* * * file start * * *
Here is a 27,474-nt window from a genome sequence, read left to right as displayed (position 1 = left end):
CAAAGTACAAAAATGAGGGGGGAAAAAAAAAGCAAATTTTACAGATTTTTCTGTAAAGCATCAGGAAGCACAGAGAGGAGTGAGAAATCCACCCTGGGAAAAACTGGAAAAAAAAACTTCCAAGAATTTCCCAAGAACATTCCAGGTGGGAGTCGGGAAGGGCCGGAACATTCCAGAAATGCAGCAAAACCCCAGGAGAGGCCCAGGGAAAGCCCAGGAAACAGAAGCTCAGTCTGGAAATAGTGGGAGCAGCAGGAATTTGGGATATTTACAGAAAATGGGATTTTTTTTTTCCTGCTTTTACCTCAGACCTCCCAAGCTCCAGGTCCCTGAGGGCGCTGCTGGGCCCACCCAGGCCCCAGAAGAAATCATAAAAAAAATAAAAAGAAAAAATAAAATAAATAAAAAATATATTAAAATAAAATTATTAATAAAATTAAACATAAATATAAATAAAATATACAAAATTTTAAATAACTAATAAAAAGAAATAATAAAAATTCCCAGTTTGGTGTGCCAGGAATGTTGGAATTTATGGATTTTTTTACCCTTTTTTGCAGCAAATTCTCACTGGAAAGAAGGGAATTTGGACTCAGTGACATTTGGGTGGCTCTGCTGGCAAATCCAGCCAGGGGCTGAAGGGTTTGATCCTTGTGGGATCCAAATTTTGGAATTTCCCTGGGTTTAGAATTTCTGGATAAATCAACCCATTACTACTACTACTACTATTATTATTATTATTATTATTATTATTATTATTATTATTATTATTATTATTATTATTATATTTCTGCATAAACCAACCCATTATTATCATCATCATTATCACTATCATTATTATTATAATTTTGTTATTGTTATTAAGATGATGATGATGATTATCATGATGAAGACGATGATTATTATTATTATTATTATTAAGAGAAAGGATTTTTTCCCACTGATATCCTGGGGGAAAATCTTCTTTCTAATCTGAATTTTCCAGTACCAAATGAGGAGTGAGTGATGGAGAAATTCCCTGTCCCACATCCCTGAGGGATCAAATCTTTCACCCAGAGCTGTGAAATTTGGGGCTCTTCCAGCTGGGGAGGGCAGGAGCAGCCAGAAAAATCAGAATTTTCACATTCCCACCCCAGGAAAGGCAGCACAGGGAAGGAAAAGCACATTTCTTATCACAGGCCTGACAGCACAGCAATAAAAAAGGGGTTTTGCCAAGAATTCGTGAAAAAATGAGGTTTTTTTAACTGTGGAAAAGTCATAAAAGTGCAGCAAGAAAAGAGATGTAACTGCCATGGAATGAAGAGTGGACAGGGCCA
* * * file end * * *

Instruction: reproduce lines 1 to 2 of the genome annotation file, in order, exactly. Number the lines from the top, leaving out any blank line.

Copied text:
Here is a 27,474-nt window from a genome sequence, read left to right as displayed (position 1 = left end):
CAAAGTACAAAAATGAGGGGGGAAAAAAAAAGCAAATTTTACAGATTTTTCTGTAAAGCATCAGGAAGCACAGAGAGGAGTGAGAAATCCACCCTGGGAAAAACTGGAAAAAAAAACTTCCAAGAATTTCCCAAGAACATTCCAGGTGGGAGTCGGGAAGGGCCGGAACATTCCAGAAATGCAGCAAAACCCCAGGAGAGGCCCAGGGAAAGCCCAGGAAACAGAAGCTCAGTCTGGAAATAGTGGGAGCAGCAGGAATTTGGGATATTTACAGAAAATGGGATTTTTTTTTTCCTGCTTTTACCTCAGACCTCCCAAGCTCCAGGTCCCTGAGGGCGCTGCTGGGCCCACCCAGGCCCCAGAAGAAATCATAAAAAAAATAAAAAGAAAAAATAAAATAAATAAAAAATATATTAAAATAAAATTATTAATAAAATTAAACATAAATATAAATAAAATATACAAAATTTTAAATAACTAATAAAAAGAAATAATAAAAATTCCCAGTTTGGTGTGCCAGGAATGTTGGAATTTATGGATTTTTTTACCCTTTTTTGCAGCAAATTCTCACTGGAAAGAAGGGAATTTGGACTCAGTGACATTTGGGTGGCTCTGCTGGCAAATCCAGCCAGGGGCTGAAGGGTTTGATCCTTGTGGGATCCAAATTTTGGAATTTCCCTGGGTTTAGAATTTCTGGATAAATCAACCCATTACTACTACTACTACTATTATTATTATTATTATTATTATTATTATTATTATTATTATTATTATTATTATTATTATATTTCTGCATAAACCAACCCATTATTATCATCATCATTATCACTATCATTATTATTATAATTTTGTTATTGTTATTAAGATGATGATGATGATTATCATGATGAAGACGATGATTATTATTATTATTATTATTAAGAGAAAGGATTTTTTCCCACTGATATCCTGGGGGAAAATCTTCTTTCTAATCTGAATTTTCCAGTACCAAATGAGGAGTGAGTGATGGAGAAATTCCCTGTCCCACATCCCTGAGGGATCAAATCTTTCACCCAGAGCTGTGAAATTTGGGGCTCTTCCAGCTGGGGAGGGCAGGAGCAGCCAGAAAAATCAGAATTTTCACATTCCCACCCCAGGAAAGGCAGCACAGGGAAGGAAAAGCACATTTCTTATCACAGGCCTGACAGCACAGCAATAAAAAAGGGGTTTTGCCAAGAATTCGTGAAAAAATGAGGTTTTTTTAACTGTGGAAAAGTCATAAAAGTGCAGCAAGAAAAGAGATGTAACTGCCATGGAATGAAGAGTGGACAGGGCCA